2
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3answers
348 views

“you,” “your” or “yours” in this sentence? [duplicate]

I just received an email that had the following sentence, We have plenty of magic that will pique your and your customers' interest. Aside from the obvious errors, do we use "you" "yours" or ...
0
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1answer
54 views

What is the determiner in “the little girl's pink dress”?

The little girl's pink dress. Is the determiner "the", or is it "the little girl's"?
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2answers
33 views

“Person with a trauma” or “person with trauma”

In academic writing, I frequently run across texts where the determiner is dropped when a person is described as having a medical condition or having suffered an injury. Moreover, a singular noun is ...
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1answer
74 views

Determiners in English sentence vs. plurals, singulars and zero determiners. Is it ok to say? [duplicate]

Do I need any determiners in the sentence below in general statement? Strong winds destroy homes. Is it ok to say in English in specific situation? The strong wind destroyed the homes in North ...
2
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3answers
351 views

What should I use between “triple” vs. “all”?

If I have 2 pens and I want to say all of them are green, I can say "Both of them are green" but if I have 3 pens should I use "Triple of them are green" or "All of them are green"?
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2answers
50 views

Little boy or That little boy

I recently saw this sentence: Best wishes for little kid which I think she should put a determiner or an article before little kid, E.g: Best wishes for my little kid or Best wishes for that little ...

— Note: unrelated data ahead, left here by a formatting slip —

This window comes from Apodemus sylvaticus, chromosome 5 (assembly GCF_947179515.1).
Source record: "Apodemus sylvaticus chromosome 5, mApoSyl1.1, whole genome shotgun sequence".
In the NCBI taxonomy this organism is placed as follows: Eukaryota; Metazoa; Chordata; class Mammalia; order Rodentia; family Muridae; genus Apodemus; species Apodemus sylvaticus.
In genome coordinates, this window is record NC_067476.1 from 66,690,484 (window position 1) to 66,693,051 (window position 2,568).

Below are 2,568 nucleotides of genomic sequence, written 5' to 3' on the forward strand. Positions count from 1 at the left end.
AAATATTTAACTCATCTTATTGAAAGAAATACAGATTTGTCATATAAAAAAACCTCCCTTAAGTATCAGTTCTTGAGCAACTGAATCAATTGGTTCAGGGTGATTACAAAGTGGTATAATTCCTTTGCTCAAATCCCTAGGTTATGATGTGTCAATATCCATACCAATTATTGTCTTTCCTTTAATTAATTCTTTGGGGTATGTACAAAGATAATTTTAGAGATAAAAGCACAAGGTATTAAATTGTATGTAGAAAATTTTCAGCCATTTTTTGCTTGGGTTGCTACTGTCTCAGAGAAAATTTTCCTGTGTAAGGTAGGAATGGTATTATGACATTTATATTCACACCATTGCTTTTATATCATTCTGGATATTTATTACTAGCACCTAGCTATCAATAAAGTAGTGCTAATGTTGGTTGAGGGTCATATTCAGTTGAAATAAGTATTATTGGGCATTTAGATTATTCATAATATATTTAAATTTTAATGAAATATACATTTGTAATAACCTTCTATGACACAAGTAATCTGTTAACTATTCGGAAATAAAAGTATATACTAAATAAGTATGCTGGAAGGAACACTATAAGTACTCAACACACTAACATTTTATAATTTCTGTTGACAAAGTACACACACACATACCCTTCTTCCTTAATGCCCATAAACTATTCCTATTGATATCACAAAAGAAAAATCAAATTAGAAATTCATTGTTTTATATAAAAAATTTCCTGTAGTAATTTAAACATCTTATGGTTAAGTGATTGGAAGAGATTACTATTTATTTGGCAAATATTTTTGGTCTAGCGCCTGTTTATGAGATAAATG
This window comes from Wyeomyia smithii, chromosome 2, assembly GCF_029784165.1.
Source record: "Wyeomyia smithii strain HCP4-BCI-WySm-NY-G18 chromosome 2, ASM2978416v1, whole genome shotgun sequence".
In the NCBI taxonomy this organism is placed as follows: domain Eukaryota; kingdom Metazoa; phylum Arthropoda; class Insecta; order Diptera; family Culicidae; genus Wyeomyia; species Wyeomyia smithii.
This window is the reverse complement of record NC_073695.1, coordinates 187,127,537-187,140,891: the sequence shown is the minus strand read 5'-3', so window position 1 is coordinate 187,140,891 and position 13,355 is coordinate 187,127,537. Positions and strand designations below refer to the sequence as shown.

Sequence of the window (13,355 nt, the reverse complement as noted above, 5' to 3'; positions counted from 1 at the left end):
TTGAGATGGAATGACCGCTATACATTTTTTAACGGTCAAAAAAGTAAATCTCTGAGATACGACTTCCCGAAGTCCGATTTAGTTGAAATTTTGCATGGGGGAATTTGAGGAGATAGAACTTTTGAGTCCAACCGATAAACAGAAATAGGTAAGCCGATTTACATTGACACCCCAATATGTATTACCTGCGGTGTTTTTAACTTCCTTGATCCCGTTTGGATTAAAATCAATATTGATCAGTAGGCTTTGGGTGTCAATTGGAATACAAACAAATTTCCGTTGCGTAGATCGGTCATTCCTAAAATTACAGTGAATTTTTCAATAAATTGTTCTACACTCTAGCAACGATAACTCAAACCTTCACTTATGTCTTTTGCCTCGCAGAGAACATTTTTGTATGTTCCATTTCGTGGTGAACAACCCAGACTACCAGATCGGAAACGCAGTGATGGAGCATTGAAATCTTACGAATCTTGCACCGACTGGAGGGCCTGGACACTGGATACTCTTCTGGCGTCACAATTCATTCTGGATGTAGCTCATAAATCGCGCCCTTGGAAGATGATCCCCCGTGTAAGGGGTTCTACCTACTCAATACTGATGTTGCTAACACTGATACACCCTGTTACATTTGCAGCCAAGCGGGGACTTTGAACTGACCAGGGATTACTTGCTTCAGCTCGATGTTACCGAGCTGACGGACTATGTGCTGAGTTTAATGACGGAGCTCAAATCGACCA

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2answers
817 views

her: a determiner or a pronoun?

Her has two forms: Possessive form of 'she': This is her pen; She is her mother Object form of 'she': Give it to her; I know her For simplicity, please let me refer to the first form of her as ...
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2answers
459 views

My father had no much money / My father did not have much money [closed]

Can both sentences be acceptable? (1) My father did not have much money. (2) My father had no much money. If one of them is incorrect, what is the grammatical reason why?
3
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2answers
238 views

'The average person' or 'an average person'?

Which one is correct, or are both of them fine? "It would take the average person 10 days to read this novel" Or "It would take an average person 10 days to read this novel"
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0answers
101 views

Question on use of either/either the and both/both the

As a second-language learner of English, I have been encountering many English expressions that I cannot grasp intuitively, but could find the most sound answers to some of my questions. However, I ...
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0answers
19 views

Pronunciation of a (article) /ə/ vs /eɪ/ [duplicate]